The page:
The Fifth Circuit has asked the Texas Supreme Court to weigh in on the litigation surrounding the April 2010 explosion and oil spill at the Deepwater Horizon offshore oil rig. The Texas Supreme Court has docketed the case as In re Deepwater Horizon, No. 13-0670 .

The issue is whether the insurance policies that were purchased by Transocean also cover BP for its losses as an “additional insured.”

The two sides disagreed about how to read a previous Texas Supreme Court decision on the subject, Evanston Ins. Co. v. ATOFINA Petrochemicals, Inc., 256 S.W.3d 660 (Tex. 2008).

With that disagreement about a controlling question of state law, the Fifth Circuit chose to certify the question to the Texas Supreme Court and await an answer. (This is the third such certified question that the Texas Supreme Court has received in the past two weeks.)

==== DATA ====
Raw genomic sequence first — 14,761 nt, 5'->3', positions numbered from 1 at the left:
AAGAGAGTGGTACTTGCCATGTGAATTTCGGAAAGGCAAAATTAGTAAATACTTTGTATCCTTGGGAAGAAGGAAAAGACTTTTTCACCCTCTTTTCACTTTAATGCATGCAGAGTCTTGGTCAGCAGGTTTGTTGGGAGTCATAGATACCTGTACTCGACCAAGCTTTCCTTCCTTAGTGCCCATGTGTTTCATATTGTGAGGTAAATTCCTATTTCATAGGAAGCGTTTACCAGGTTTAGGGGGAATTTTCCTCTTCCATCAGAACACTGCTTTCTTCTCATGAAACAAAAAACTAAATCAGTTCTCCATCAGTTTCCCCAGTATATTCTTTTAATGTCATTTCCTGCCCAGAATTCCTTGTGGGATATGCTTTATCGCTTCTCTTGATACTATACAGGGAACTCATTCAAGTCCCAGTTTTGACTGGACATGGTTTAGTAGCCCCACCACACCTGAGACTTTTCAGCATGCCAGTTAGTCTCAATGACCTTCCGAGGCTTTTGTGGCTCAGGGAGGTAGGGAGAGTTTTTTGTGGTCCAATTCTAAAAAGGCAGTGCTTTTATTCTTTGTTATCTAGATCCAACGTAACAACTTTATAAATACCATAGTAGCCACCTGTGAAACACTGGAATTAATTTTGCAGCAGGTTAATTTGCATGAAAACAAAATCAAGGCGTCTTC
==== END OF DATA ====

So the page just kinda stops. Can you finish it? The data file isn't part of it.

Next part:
In its certification order, the Fifth Circuit has asked the Texas Supreme Court to provide the definitive answer under Texas law about two legal questions, before returning the case to the Fifth Circuit for final disposition.

The first question asks about how to apply ATOFINA to these facts:

  1. Whether Evanston Ins. Co. v. ATOFINA Petrochems., Inc., 256 S.W.3d 660 (Tex. 2008), compels a finding that BP is covered for the damages at issue, because the language of the umbrella policies alone determines the extent of BP’s coverage as an additional insured if, and so long as, the additional insured and indemnity provisions of the Drilling Contract are “separate and independent”?

The second question asks whether the general principle that ambiguous contract language is construed against the person who drafted it (contra proferentum) applies in this context:

  1. Whether the doctrine of contra proferentem applies to the interpretation of the insurance coverage provision of the Drilling Contract under the ATOFINA case, 256 S.W.3d at 668, given the facts of this case?

The Texas Supreme Court will most likely accept these certified questions and set a briefing schedule for the parties, with an oral argument to follow late this fall or early next year.